Miklós Lukács is one of the world’s most active and versatile cimbalom players. Contemporary music, jazz, and the folk music of different cultures create a perfect symbiosis in his artistry. Several cimbalom pieces have been composed for him as a performer, including Da Capo by Péter Eötvös, the cimbalom concerto Sounds of Generations Y-Part II by Máté Bella, as well as cimbalom concertos by Kornél Fekete-Kovács, Béla Szakcsi Lakatos, Kálmán Oláh, Kristóf Bacsó, György Vukán, and Mihály Borbély’s Double Concerto for cimbalom and tárogató.

Througout his career so far, Lukács has been the soloist of prestigious orchestras like the BBC Symphony Orchestra, Orchestre de la Suisse Romande, RAI National Symphony Orchestra, Philharmonisches Staatsorchester Hamburg, ORF Vienna Radio Symphony Orchestra, Remix Ensemble, Israel Contemporary Players, Ensemble Musikfabrik, Ligeti Ensemble, UMZE Ensemble, and THReNSeMBle. He played with such jazz greats as Charles Lloyd, Archie Shepp, Steve Coleman, Bill Frisell, Chris Potter, Uri Caine, and Frank London. His performance can be heard on over 50 albums, a third of which features him as the band leader. His concerts and releases are regularly reviewed not only in the international and Hungarian music press but in publications such as The New York Times, Chicago Tribune, and The Guardian. Since 2001, Lukács has been teaching at the Rajkó-Talentum Dance and Music Art School, and he was a lecturer at the Snétberger Music Talent Center. He was awarded with the prizes for Hungarian Heritage and Hungarian Arts, in addition to being a two-time Artisjus and Gramofon Award winner.


One of the most renowned cimbalom players of our age. He has performed all over the world, not only with folk musicians but with symphonic and jazz orchestras and contemporary music ensembles as well.

Balogh started to play the cimbalom at the age of eleven. His first teacher was his uncle, Elemér Balogh, then Beatrix Szöllős. Later on he studied at the Ferenc Liszt Academy of Music as a pupil of Ferenc Gerencsér. He graduated in 1980 at the dulcimer, solfeggio and singing-teacher department.

At the beginning of his career he was mainly engaged in folk music. He has performed with almost every band which plays authentic Hungarian music, for instance the ensembles Jánosi, Ökrös, Téka, Méta, Mákvirág, Muzsikás, Vízöntő, Zsarátnok, Vasmalom, Fonó, and Üsztürü. He was on tour in Germany for months with Sándor Kuti and Sándor Budai with the Magneten Gypsy Show (directed by André Heller), he was also the music director of the show.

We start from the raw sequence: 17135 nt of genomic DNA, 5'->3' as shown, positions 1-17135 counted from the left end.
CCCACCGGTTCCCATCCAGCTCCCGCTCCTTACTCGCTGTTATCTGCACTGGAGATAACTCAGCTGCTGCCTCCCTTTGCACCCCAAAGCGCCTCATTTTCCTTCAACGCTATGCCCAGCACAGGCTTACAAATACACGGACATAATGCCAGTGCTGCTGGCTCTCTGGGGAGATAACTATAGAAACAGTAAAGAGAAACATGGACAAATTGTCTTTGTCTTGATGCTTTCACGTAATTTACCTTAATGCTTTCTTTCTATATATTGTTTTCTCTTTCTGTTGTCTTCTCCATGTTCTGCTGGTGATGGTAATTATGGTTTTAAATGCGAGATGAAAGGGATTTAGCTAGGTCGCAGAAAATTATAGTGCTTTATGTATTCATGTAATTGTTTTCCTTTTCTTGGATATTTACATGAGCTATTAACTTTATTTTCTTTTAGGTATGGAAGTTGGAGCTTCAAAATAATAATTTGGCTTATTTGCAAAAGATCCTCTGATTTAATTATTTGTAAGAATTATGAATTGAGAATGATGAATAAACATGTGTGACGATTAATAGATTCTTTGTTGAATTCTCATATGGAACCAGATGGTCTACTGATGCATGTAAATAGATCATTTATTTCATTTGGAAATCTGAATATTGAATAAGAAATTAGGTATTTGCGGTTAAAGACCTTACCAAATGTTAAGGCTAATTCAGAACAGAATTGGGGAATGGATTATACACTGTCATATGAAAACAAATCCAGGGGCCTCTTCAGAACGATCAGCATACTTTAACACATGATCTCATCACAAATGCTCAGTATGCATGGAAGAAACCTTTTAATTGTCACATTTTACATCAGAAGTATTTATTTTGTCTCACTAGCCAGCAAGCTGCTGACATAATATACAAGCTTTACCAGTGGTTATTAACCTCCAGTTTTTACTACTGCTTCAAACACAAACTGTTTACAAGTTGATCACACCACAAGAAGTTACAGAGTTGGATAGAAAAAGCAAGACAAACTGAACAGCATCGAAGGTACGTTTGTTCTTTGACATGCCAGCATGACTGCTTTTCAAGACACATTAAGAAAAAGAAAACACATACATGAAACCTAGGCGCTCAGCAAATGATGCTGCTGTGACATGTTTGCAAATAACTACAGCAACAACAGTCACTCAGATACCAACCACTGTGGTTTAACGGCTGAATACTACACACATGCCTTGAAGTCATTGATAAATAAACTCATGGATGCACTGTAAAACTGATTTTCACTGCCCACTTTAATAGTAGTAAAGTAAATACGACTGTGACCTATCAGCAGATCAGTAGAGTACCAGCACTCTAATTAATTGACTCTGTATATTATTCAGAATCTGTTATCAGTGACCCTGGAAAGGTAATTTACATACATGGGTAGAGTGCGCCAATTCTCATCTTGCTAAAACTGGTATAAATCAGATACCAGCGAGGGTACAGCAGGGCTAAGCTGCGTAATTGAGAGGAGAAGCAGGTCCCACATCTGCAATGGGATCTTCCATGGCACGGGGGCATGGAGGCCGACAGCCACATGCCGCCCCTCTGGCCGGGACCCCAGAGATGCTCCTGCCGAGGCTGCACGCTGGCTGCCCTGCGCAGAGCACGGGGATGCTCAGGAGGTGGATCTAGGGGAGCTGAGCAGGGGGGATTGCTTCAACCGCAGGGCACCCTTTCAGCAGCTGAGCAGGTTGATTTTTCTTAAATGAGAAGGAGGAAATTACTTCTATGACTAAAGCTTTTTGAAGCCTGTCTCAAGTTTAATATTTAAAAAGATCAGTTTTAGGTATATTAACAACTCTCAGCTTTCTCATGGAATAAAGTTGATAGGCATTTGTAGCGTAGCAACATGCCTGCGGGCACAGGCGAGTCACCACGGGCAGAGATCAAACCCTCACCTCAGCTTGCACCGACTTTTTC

Kálmán Balogh has been affected by contemporary music as well, since he had many concerts with the New Music Workshop of Miskolc, Group 180 and István Márta. He has performed with various jazz formations as well, like the BDS Collection (Béla Szakcsi Lakatos, Gyula Babos, László Dés), Improvocation (Arnie Somogyi, Tony Lakatos), Quartet B (Mihály Borbély), Dresch Quartet, Archie Shepp, György Vukán, Ágnes Lakatos and Budapest Ragtime Band. He played the János Háry suit by Kodály with such famous symphonic orchestras as the Brooklyn, Philadelphia, Miami, Tallin and Madrid Symphonics.

He won the title The Young Master of Folk Art in 1985, and he was awarded with the eMeRTon Prize in 1999 and the Artisjus Prize in December 2005.


Composer, conductor and teacher: the Hungarian Peter Eötvös combines all three functions in one very high-profile career, he is one of the best known interpreters and professors of 20/21 century music.
Born in Transylvania in 1944, he has long been considered one of the most significant and influential personalities on the music scene as both an internationally recognized conductor and a composer of successful operas, orchestral works and concertos, written for well-known artists from all over the world.
He received diplomas from Budapest Academy of Music (composition) and Hochschule für Musik in Cologne (conducting). Between 1968 and 1976 he performed regularly with the Stockhausen Ensemble. From 1971 to 1979 he collaborated with the electronic music studio of the Westdeutscher Rundfunk in Cologne.